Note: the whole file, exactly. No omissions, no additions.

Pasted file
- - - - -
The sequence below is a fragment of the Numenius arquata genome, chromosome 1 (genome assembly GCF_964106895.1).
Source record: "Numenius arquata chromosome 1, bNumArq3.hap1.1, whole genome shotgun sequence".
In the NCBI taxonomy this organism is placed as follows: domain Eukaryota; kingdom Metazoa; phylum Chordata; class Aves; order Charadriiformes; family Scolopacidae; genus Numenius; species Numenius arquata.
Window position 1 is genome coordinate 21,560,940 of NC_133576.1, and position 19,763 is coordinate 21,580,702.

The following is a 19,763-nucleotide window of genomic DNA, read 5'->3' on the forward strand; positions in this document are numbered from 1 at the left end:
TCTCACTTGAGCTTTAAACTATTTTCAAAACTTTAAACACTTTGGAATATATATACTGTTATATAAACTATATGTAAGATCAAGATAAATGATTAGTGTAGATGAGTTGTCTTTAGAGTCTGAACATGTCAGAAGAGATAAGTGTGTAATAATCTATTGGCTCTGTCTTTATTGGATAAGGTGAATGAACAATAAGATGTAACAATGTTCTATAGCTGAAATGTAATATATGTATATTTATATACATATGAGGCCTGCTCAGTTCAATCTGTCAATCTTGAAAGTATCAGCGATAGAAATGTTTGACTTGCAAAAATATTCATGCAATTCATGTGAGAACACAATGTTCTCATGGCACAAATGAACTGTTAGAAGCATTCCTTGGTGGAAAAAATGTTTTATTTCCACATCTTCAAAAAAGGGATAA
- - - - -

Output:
The sequence below is a fragment of the Numenius arquata genome, chromosome 1 (genome assembly GCF_964106895.1).
Source record: "Numenius arquata chromosome 1, bNumArq3.hap1.1, whole genome shotgun sequence".
In the NCBI taxonomy this organism is placed as follows: domain Eukaryota; kingdom Metazoa; phylum Chordata; class Aves; order Charadriiformes; family Scolopacidae; genus Numenius; species Numenius arquata.
Window position 1 is genome coordinate 21,560,940 of NC_133576.1, and position 19,763 is coordinate 21,580,702.

The following is a 19,763-nucleotide window of genomic DNA, read 5'->3' on the forward strand; positions in this document are numbered from 1 at the left end:
TCTCACTTGAGCTTTAAACTATTTTCAAAACTTTAAACACTTTGGAATATATATACTGTTATATAAACTATATGTAAGATCAAGATAAATGATTAGTGTAGATGAGTTGTCTTTAGAGTCTGAACATGTCAGAAGAGATAAGTGTGTAATAATCTATTGGCTCTGTCTTTATTGGATAAGGTGAATGAACAATAAGATGTAACAATGTTCTATAGCTGAAATGTAATATATGTATATTTATATACATATGAGGCCTGCTCAGTTCAATCTGTCAATCTTGAAAGTATCAGCGATAGAAATGTTTGACTTGCAAAAATATTCATGCAATTCATGTGAGAACACAATGTTCTCATGGCACAAATGAACTGTTAGAAGCATTCCTTGGTGGAAAAAATGTTTTATTTCCACATCTTCAAAAAAGGGATAA